Farm cheese is a spread. From photos elsewhere it looks like farmer’s cheese or cottage cheese topped with za’atar and olive oil.
Cheese is a spread served with bread. Probably sheep’s milk with olive oil and spices.
Sadly prawns were not available last night. When I return I will not be ordering the octopus mostly because there are other better things to order.
all aboard the Bavel hype train! (can’t wait to go)
I’m finding this menu a bit confusing. Duck and prawns? Which parts of the “middle-east” are the inspiration here? Or is it simply a flavor profile based on middle-eastern spices?
Just like Bestia isn’t authentic traditional Italian food either…
Ummm… yes. It looks a little more than that, but yes. I’ve long given up trying to recreate another country’s experience here. We live in California. Why not use our great abundance with spices and cooking techniques from other countries?
Just curious @DTLAeater. I’ve never been to Italy. What would you say is inauthentic about Bestia?
Duck and shrimp are popular there, even if you don’t usually see them at ME restaurants in the US.
Yes, especially seafood is becoming more and more popular. I mean, some parts of the Middle East are surrounded by fantastic bodies of water.
I don’t think there’s a lot of confit-ing going on there either, but…
I am not especially well-traveled in Italy either, though I have been there, but many of the dishes at Bestia take Californian / local ingredients, and apply them to classic Italian dishes or in some cases are just the product of good cooking. Are you supposed to put kale on a pizza in Napoli? Probably not. Is a classic pasta dish supposed to be spinach gnocchetti with bone marrow mixed in? Maybe it is, but haven’t seen it myself. There are seemingly more traditional dishes too, like “Cavatelli alla Norcina”, but I do not think Chef Ori feels constrained to only typical ingredient combinations.
Bestia was first-rate Cal-Italian to me, using local ingredients in an Italian way.
Yah as others have mentioned, I think it’s a bit of both: There’s some more traditionally found items (like Hummus, Baba Ghanoush, Handmade Pitas, Malawach Bread, Turkish Flatbreads, Marinated Olives, Cucumber & Artichoke Salad, etc., but also touches that are certainly Chef Ori elevating / reinterpreting the dishes via his own chef’s training and California.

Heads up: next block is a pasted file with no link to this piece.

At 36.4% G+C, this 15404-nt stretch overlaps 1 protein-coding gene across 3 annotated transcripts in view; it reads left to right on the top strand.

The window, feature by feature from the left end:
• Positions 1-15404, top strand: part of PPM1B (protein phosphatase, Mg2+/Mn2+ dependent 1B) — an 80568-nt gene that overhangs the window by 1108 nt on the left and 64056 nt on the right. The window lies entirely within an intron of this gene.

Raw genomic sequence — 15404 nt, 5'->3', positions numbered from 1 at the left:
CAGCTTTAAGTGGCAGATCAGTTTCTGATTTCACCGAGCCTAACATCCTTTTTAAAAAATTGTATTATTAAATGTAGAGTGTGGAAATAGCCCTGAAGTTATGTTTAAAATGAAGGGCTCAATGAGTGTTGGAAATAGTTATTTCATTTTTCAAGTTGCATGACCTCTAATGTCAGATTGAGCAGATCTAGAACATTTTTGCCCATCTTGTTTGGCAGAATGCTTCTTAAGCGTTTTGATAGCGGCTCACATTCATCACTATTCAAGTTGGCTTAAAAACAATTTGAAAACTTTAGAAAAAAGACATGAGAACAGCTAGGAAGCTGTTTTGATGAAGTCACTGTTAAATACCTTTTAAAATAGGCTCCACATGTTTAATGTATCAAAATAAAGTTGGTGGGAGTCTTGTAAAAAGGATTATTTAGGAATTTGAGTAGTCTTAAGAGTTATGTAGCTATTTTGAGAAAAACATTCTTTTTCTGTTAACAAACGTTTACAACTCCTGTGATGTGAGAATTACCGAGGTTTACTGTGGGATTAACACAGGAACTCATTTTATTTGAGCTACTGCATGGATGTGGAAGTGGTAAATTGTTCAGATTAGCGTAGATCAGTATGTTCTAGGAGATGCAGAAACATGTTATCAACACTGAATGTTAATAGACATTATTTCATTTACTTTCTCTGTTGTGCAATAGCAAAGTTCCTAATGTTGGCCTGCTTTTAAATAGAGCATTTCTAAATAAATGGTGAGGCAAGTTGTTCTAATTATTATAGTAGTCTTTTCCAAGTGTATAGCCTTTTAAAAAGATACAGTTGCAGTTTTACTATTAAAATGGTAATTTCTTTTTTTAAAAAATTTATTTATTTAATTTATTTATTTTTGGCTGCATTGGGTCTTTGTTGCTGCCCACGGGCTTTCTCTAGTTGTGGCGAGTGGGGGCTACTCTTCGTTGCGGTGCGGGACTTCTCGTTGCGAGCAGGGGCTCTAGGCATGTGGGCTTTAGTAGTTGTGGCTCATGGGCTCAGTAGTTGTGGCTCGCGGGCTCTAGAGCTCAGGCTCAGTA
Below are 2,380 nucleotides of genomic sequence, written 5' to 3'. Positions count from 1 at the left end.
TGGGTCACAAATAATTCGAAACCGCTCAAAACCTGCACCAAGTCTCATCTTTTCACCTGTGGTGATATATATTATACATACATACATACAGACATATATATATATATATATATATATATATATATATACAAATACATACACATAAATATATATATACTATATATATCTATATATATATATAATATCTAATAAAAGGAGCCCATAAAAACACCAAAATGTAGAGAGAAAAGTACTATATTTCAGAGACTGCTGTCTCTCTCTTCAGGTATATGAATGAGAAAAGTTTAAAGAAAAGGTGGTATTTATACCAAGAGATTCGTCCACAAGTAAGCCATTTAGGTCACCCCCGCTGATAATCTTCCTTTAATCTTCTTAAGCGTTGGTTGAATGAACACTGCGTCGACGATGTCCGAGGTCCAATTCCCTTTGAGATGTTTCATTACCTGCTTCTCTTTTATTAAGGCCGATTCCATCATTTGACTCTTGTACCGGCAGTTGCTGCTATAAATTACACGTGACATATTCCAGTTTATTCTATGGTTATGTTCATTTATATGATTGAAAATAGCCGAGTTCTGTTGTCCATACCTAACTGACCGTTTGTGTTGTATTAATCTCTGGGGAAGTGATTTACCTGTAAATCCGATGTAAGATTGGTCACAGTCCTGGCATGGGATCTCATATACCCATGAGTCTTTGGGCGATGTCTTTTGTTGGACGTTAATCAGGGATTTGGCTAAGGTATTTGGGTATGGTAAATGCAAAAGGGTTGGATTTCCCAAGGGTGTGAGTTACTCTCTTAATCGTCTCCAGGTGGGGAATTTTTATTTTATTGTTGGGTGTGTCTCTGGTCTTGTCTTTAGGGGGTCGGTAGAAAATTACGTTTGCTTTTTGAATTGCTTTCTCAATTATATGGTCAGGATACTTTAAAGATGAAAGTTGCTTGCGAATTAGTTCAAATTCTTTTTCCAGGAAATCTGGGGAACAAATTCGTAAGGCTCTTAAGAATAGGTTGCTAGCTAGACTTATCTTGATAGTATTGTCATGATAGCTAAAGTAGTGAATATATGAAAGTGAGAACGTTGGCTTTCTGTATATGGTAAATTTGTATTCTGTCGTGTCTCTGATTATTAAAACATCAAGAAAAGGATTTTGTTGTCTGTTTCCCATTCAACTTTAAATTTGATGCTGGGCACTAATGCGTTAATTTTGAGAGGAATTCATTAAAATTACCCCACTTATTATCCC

A basic Cucumber Salad is transformed here with Orange Blossom, Pickled Rose Onions, Green Garlic & Pistachio Dukkah; their Shawarma is unlike any Shawarma I’ve had before, using Slow-Roasted Lamb Neck that is so tender and luscious, and then creates a Crème Fraiche Tahini, Fermented Cabbage, Pickled Turnips, and a wonderful Handmade Laffa Bread.
The Shrimp is a Harissa Marinated Shrimp then grilled, and served over a tasty, really pure, vibrant Eggplant Tzatziki. Is that “Middle Eastern”? I haven’t eaten directly at any of the countries in the Middle East, so I don’t know, but it tastes pretty incredible.
The Aged Duck definitely feels like the most “non” dish, I suppose, but it’s one of my favorites regardless. The Duck Breast is served as a Kebab (grilled over their open hearth), the Duck Hearts & Livers are served over an Eggplant Puree that I think is their Baba Ghanoush, and that leaves the Aged Duck Confit, which tastes totally French, but is SO DARN GOOD! I’m not complaining.
Okay, I get it. I loved Bestia’s Cavatelli alla Norcina, btw.
Certainly seems to be ok in Rome.